The simplest way to make braille is to use a pointed stylus to push dots into paper.
With standard slates or writing frames the dots are created on the reverse of the paper, meaning the braille has to be written back to front. An upward writing frame makes the dots on the front of the piece of paper you are embossing. This lets you produce braille as you would read the code, from left to right, making it easier to take quick notes.
The Jot a Dot braille notetaker is a lightweight and portable device, similar to a typewriter. It has six keys (one for each dot in the braille cell), which punch the braille paper. Spaces are created by pinching the two halves of the machine together.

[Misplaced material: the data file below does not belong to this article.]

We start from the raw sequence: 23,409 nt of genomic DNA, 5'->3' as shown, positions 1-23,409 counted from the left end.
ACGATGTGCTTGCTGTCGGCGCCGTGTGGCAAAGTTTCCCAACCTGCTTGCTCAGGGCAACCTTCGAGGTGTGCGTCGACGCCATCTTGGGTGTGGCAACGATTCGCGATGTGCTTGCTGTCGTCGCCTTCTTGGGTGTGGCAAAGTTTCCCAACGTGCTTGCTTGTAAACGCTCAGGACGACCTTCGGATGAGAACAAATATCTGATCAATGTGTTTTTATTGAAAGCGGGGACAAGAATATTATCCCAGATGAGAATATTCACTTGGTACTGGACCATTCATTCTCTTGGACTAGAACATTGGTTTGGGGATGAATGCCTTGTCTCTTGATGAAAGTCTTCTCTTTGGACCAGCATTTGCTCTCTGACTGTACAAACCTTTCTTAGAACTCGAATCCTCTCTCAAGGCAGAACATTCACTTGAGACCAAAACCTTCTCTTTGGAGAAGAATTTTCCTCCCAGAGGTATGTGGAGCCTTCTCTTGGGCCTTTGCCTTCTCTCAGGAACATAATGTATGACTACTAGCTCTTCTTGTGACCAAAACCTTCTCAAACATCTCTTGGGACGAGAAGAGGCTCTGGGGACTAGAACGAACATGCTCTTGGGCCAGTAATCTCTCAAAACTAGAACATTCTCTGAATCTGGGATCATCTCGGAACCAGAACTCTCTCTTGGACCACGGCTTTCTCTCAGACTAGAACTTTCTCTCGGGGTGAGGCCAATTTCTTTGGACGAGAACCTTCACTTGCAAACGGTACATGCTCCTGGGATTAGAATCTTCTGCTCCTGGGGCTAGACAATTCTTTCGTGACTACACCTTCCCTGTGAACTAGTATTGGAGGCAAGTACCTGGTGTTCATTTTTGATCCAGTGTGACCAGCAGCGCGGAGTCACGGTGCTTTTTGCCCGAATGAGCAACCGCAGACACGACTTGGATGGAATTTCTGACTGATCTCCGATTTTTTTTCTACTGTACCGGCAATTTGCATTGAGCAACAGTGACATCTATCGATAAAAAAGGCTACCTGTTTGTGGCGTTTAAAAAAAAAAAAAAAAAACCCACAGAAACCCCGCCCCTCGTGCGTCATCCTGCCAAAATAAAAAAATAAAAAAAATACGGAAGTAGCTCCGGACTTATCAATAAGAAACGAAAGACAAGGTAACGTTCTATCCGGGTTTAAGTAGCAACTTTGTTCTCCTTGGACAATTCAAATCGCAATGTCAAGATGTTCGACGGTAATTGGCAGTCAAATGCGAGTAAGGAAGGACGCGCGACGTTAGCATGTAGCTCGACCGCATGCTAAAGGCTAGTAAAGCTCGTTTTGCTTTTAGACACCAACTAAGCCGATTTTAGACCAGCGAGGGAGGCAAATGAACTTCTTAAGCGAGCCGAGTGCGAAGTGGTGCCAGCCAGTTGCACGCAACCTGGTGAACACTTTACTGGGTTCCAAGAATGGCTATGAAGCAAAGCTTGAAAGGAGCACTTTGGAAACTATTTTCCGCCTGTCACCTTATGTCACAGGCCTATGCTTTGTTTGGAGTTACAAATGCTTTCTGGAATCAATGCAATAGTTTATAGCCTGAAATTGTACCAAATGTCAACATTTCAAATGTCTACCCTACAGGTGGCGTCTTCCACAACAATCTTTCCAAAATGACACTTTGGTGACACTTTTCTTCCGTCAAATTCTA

The machine does not require special braille paper – it can produce braille on standard A5 paper and thin labelling materials. It can be used to create quick notes on the move that do not need to be kept for long periods of time.
These are sturdy desktop machines, much like typewriters but with just six keys to produce the characters (one for each dot in the braille cell). There is also a space bar and backspace key.
These machines can be used with a range of materials including special braille paper, brailon and labelling materials. They are ideal for producing quick throwaway documents as well as material that needs to be stored for a long time and referred back to.
Embossers print braille output from a computer by punching dots onto paper. They connect to the computer in the same ways as text printers and can also be connected to notetakers and other devices.
These are portable computers with a braille or QWERTY keyboard that can give speech feedback and allow the user to take notes and make appointments. Some are email and internet enabled. They can also have an integrated braille display.
Keep up to date with the latest campaign news and actions from RNIB Campaigns.Sign up